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Controllers issuing clearances to points outside their area


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Hi,

 

It has happened to me a few times now that I an given a clearance to a waypoint which is outside the controllers area.

 

Normally this is not a problem for me as a pilot but there are 2 things I don't like with it. The first is that when I am flying along a route I will be fairly certain that if I am at the correct flight level I won't have a near miss or collision with another aircraft. When I am cleared direct to XXXXX I am "unprotected" and might cross several other routes and cause an accident.

 

Another this is that I have been berated by controllers for not following the route once they come online and start controlling and discover me in their airspace.

 

This happened to me yesterday when I flew from ESSA to EGLL and the EKDK_CTR cleared me to BUKUT which is a waypoint in UK airspace. This direct to routing took me into Dutch airspace. No dutch controller was active at the time so I was handed over to Unicom. After a few minutes the EHAA_CTR came online. I contacted him and he complained to me that I was not following a route.

 

I told him i was cleared by the Danish controller but got no reply.

 

I guess i could have refused the direct to BUKUT clearance from the Danish controller but i did not expect to receive a complaint from the Dutch controller for not following a route.

 

What would the correct procedure be for a pilot in the situation where the controller clears me to a point outside his/her airspace?

 

Best Rgs / Janne

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Being on an airway doesn't protect you from a conflict with another aircraft. Airways intersect, planes climb and descend etc. You should always watch out for other planes.

 

Controllers normally edit the flightplan to reflect the change, so there shouldn't be a problem for the next controller. I guess there was some misunderstanding in this case.

 

But if you still prefer to stay on the airway, you can always refuse the direct.

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I guess i could have refused the direct to BUKUT clearance

 

You're pilot in command, if you're not comfortable doing something, don't, simple.

 

but i did not expect to receive a complaint from the Dutch controller for not following a route.

 

The controller should've accomodated your direct routing, or routed you back to and airway if it was such a big problem for him, not have a go at you.

 

What would the correct procedure be for a pilot in the situation where the controller clears me to a point outside his/her airspace?

 

Back to my first point, if you're not comfortable, don't .

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Good afternoon,

 

This is the EHAA controller speaking and I would like to clarify some things.

I saw you entering my airspace from the north and was surprised, because you flightplan initially doesn't even p[Mod - Happy Thoughts] my airspace at all, it was following an airway to the west of it. Because it was not supposed to be in my airspace it came as a surprise. It happens quite often that pilots give themselves a direct when no ATC is online to take a shortcut. It creates confusion because pilots will be at places where they are not expected, and sometimes even in airspaces where they are not expected, like in this case.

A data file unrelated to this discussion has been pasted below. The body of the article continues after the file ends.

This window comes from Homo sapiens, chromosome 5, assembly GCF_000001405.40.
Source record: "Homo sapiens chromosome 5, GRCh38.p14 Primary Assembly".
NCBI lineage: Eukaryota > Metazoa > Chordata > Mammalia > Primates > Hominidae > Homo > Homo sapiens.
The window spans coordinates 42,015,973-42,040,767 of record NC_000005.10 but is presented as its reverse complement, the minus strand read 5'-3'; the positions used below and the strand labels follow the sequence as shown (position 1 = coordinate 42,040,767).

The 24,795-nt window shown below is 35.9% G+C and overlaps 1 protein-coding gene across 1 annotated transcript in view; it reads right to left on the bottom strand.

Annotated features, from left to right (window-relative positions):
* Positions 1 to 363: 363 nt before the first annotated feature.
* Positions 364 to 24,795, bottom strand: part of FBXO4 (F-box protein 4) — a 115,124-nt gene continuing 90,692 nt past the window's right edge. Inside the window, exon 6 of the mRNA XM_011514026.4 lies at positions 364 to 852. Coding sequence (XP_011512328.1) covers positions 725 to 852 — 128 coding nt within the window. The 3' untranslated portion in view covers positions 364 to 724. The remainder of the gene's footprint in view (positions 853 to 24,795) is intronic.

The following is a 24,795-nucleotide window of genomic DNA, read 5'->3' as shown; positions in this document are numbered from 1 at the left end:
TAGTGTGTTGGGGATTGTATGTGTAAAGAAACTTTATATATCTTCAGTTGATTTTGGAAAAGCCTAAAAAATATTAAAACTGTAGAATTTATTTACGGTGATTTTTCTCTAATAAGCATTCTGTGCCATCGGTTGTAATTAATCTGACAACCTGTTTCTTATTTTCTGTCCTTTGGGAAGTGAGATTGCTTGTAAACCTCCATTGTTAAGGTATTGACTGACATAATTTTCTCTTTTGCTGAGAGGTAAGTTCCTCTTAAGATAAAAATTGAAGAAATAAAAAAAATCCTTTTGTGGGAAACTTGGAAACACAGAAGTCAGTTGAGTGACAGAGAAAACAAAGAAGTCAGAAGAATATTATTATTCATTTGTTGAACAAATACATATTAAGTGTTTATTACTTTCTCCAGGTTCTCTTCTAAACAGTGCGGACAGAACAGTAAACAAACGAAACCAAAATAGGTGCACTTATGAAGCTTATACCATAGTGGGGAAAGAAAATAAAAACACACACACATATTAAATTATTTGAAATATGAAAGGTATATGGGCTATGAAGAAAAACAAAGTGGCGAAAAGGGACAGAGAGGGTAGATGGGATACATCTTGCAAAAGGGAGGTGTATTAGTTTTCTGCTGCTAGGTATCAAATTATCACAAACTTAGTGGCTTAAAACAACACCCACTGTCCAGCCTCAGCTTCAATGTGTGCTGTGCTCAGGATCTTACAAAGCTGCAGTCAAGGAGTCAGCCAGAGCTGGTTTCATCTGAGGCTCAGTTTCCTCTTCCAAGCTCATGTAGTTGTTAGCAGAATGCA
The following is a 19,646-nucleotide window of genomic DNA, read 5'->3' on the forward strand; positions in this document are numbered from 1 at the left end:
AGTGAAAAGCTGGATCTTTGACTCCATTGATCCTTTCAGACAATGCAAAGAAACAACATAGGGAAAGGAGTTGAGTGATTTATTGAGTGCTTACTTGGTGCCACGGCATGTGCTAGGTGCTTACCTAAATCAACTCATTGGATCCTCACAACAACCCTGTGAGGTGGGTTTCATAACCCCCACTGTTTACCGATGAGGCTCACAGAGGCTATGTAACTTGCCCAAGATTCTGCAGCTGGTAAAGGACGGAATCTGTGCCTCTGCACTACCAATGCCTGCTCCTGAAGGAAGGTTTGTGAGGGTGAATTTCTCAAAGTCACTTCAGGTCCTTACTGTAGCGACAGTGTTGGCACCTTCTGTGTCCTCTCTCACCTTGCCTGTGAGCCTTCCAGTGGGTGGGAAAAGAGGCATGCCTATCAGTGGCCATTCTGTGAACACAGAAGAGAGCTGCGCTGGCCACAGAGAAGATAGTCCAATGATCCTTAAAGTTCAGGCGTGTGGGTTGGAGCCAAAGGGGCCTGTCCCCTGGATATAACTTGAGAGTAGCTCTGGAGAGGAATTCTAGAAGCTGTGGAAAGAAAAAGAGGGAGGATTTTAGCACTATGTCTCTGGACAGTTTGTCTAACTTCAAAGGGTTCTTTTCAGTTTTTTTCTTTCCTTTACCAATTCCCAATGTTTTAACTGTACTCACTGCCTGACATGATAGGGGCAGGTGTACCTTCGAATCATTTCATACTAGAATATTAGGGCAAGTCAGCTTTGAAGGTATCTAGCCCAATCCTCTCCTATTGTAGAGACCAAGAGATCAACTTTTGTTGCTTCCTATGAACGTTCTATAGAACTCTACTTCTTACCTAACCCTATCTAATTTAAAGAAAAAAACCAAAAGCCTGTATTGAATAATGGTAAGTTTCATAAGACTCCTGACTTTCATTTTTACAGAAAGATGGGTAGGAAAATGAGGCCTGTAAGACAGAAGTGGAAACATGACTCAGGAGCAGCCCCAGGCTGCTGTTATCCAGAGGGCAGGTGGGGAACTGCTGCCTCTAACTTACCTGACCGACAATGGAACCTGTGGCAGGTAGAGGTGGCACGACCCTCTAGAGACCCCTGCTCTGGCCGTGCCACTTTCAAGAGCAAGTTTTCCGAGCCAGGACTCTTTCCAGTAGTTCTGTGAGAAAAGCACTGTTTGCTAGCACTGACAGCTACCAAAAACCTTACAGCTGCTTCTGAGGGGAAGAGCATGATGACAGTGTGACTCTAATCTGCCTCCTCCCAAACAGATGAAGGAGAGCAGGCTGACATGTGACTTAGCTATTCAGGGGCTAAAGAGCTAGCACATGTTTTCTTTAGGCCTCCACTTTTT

This is the reason why I asked you not to deviate from the FP unless instructed by ATC. You then told me that the direct was given by EKDK which is 2 airspaces away (EDWW between them). It is not standard practice for a controller to give a direct to a location outside his airspace unless it has been coordinated with a controller of that airspace. As I recall EKDK had been closing just a few minutes before I was not able to confirm or deny this direct with EKDK. Whenever a controller gives a direct he changes the flightplan so that the direct is visible for other controllers, this was not the case. At this time workload at EHAM gave me limited time for extra chitchat over this matter and I decided to put my focus on flights that were a little more time sensitive, like on final, etc. I changed the flightplan to match the direct and gave you the ATC-service you can expect for a overflight, and thought that the matter was solved.

 

I apologize if I did not respond further to messages about this matter, and I hope that this will not discourage you from flying in the future.

 

Kind regards,

 

Matthijs Pals

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Hi Jan,

 

Unless you feel your have gotten your answer, could you please send me an e-mail? I am a controller in Denmark and I believe we could sort this out very easily by e-mail.

 

morten.jelle(at)vateud.net

Morten Jelle

VATSIM Network Senior Supervisor
VATSIM Membership Manager, Asia/Pacific Region

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If the adjacent airspace is inactive you cannot coordinate and you just send them direct - in the past it has not been a problem. We are trying to provide a service to pilots and shortcuts on their routes are part of this service-concept.

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